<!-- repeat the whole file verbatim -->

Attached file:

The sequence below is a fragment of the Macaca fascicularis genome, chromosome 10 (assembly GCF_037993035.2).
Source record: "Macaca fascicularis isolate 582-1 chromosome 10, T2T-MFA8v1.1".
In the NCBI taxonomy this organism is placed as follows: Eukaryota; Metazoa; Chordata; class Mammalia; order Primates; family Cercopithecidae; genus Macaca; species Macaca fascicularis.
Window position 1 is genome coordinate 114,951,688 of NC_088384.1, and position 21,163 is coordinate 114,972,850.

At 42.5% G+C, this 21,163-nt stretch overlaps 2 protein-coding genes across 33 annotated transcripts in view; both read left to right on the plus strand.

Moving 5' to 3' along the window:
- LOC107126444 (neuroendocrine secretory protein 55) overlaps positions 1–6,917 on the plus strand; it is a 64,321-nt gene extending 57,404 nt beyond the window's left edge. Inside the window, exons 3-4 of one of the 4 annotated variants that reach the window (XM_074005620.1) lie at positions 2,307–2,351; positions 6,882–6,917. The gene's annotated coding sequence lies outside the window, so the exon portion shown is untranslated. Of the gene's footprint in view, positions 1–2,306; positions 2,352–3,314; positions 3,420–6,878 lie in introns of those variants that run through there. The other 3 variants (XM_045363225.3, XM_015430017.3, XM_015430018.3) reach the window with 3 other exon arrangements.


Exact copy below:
The sequence below is a fragment of the Macaca fascicularis genome, chromosome 10 (assembly GCF_037993035.2).
Source record: "Macaca fascicularis isolate 582-1 chromosome 10, T2T-MFA8v1.1".
In the NCBI taxonomy this organism is placed as follows: Eukaryota; Metazoa; Chordata; class Mammalia; order Primates; family Cercopithecidae; genus Macaca; species Macaca fascicularis.
Window position 1 is genome coordinate 114,951,688 of NC_088384.1, and position 21,163 is coordinate 114,972,850.

At 42.5% G+C, this 21,163-nt stretch overlaps 2 protein-coding genes across 33 annotated transcripts in view; both read left to right on the plus strand.

Moving 5' to 3' along the window:
- LOC107126444 (neuroendocrine secretory protein 55) overlaps positions 1–6,917 on the plus strand; it is a 64,321-nt gene extending 57,404 nt beyond the window's left edge. Inside the window, exons 3-4 of one of the 4 annotated variants that reach the window (XM_074005620.1) lie at positions 2,307–2,351; positions 6,882–6,917. The gene's annotated coding sequence lies outside the window, so the exon portion shown is untranslated. Of the gene's footprint in view, positions 1–2,306; positions 2,352–3,314; positions 3,420–6,878 lie in introns of those variants that run through there. The other 3 variants (XM_045363225.3, XM_015430017.3, XM_015430018.3) reach the window with 3 other exon arrangements.